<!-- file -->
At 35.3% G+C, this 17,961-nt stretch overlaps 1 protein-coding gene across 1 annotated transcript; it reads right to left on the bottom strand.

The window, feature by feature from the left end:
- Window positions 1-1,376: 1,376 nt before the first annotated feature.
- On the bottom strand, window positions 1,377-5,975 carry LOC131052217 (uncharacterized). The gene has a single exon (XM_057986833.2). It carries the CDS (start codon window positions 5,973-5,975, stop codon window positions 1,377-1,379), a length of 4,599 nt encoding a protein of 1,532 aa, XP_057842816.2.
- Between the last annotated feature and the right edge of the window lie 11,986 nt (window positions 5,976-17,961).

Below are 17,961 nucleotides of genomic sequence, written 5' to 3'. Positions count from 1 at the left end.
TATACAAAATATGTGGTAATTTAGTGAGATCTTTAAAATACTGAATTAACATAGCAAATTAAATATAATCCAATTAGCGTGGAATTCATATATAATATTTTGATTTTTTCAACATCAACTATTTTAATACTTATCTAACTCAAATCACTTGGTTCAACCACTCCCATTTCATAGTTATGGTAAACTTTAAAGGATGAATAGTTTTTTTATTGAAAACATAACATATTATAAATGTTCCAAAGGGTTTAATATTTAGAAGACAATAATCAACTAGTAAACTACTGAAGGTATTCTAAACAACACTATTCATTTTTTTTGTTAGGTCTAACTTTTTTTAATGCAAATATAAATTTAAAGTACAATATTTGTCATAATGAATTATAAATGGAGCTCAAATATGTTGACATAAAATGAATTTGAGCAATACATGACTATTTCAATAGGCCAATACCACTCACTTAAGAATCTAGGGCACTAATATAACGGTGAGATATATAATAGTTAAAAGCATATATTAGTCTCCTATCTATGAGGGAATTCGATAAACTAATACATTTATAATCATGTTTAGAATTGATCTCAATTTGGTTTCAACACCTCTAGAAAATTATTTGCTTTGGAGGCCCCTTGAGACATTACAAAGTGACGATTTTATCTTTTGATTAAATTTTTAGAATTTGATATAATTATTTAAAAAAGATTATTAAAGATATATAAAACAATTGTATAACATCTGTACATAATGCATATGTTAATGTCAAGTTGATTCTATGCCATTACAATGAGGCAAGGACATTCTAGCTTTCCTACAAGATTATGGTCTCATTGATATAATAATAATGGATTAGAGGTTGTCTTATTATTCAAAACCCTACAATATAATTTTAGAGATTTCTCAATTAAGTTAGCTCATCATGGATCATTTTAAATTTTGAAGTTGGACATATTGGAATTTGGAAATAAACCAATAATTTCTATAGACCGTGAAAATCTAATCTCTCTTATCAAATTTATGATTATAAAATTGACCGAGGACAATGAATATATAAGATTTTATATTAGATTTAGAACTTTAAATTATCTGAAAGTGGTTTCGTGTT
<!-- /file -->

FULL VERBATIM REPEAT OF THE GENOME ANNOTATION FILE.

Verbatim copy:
At 35.3% G+C, this 17,961-nt stretch overlaps 1 protein-coding gene across 1 annotated transcript; it reads right to left on the bottom strand.

The window, feature by feature from the left end:
- Window positions 1-1,376: 1,376 nt before the first annotated feature.
- On the bottom strand, window positions 1,377-5,975 carry LOC131052217 (uncharacterized). The gene has a single exon (XM_057986833.2). It carries the CDS (start codon window positions 5,973-5,975, stop codon window positions 1,377-1,379), a length of 4,599 nt encoding a protein of 1,532 aa, XP_057842816.2.
- Between the last annotated feature and the right edge of the window lie 11,986 nt (window positions 5,976-17,961).

Below are 17,961 nucleotides of genomic sequence, written 5' to 3'. Positions count from 1 at the left end.
TATACAAAATATGTGGTAATTTAGTGAGATCTTTAAAATACTGAATTAACATAGCAAATTAAATATAATCCAATTAGCGTGGAATTCATATATAATATTTTGATTTTTTCAACATCAACTATTTTAATACTTATCTAACTCAAATCACTTGGTTCAACCACTCCCATTTCATAGTTATGGTAAACTTTAAAGGATGAATAGTTTTTTTATTGAAAACATAACATATTATAAATGTTCCAAAGGGTTTAATATTTAGAAGACAATAATCAACTAGTAAACTACTGAAGGTATTCTAAACAACACTATTCATTTTTTTTGTTAGGTCTAACTTTTTTTAATGCAAATATAAATTTAAAGTACAATATTTGTCATAATGAATTATAAATGGAGCTCAAATATGTTGACATAAAATGAATTTGAGCAATACATGACTATTTCAATAGGCCAATACCACTCACTTAAGAATCTAGGGCACTAATATAACGGTGAGATATATAATAGTTAAAAGCATATATTAGTCTCCTATCTATGAGGGAATTCGATAAACTAATACATTTATAATCATGTTTAGAATTGATCTCAATTTGGTTTCAACACCTCTAGAAAATTATTTGCTTTGGAGGCCCCTTGAGACATTACAAAGTGACGATTTTATCTTTTGATTAAATTTTTAGAATTTGATATAATTATTTAAAAAAGATTATTAAAGATATATAAAACAATTGTATAACATCTGTACATAATGCATATGTTAATGTCAAGTTGATTCTATGCCATTACAATGAGGCAAGGACATTCTAGCTTTCCTACAAGATTATGGTCTCATTGATATAATAATAATGGATTAGAGGTTGTCTTATTATTCAAAACCCTACAATATAATTTTAGAGATTTCTCAATTAAGTTAGCTCATCATGGATCATTTTAAATTTTGAAGTTGGACATATTGGAATTTGGAAATAAACCAATAATTTCTATAGACCGTGAAAATCTAATCTCTCTTATCAAATTTATGATTATAAAATTGACCGAGGACAATGAATATATAAGATTTTATATTAGATTTAGAACTTTAAATTATCTGAAAGTGGTTTCGTGTT